Data shows solar power is the fastest growing source of energy

Experts are hailing a ‘new era’ as the International Energy Agency releases data showing that solar power is the fastest growing source of energy

Despite Donald Trump’s pledges to revive coal as the dominant source of energy, the US is currently the second fastest growing market for solar after China.

Falling prices and subsidies have made renewable energy more cost-effective, and the UK’s first subsidy-free solar farm opened just this year, showing solar power can be independently financially viable, surpassing fossil fuels in growth for the first time.

China boasts the biggest solar power market, and India is expecting a solar boom, with the country expected to double its renewable energy use by 2022.

Despite the new solar farm, the UK’s future in renewable energy is less sure, and due to the country’s status as an island, the most viable option for renewable energy is offshore wind.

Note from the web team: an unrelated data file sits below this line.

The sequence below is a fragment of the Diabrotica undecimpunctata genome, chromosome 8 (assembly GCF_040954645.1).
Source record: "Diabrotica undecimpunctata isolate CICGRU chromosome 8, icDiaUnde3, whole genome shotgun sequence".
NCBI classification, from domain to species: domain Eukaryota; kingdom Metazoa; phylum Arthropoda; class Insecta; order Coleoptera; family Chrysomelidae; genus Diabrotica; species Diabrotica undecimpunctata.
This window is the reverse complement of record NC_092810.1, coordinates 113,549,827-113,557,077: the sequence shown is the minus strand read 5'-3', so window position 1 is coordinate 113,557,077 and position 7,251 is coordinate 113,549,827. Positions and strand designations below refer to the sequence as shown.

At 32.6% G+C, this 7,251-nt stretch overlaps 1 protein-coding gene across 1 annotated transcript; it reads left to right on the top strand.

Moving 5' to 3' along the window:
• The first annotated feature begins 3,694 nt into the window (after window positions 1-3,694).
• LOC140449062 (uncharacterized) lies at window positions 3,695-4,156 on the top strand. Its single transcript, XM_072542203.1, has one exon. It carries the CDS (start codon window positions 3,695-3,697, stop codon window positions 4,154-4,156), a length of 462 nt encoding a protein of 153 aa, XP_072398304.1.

Paolo Frankl from the International Energy Agency (IEA) was pleased with the results but warned that the future may not be set in stone:

“Be careful, because this does not automatically mean they are competitive and investment will flow.”

“That depends on the risk of investment and whether remuneration flows to make a project bankable or not.”

Behind the figures

The IEA credited the growth to a global installation of photovoltaic panels, especially in China.

They also credited the falling costs and rise in government grants and subsidies for solar panels and research into solar energy.

They say the growth will be twice as large as gas and coal combined over the next five years.

However, there are fears over the Trump administration’s attitude towards renewable energy, as the Trump campaign was run on the promise of boosting the coal industry.

It is feared that subsidies could be reformed or tariffs could be placed on Chinese-made solar panels.

The IEA said the biggest task now is integrating solar into existing power grids, and the introduction of storage batteries to house excess power and make them more adaptable.

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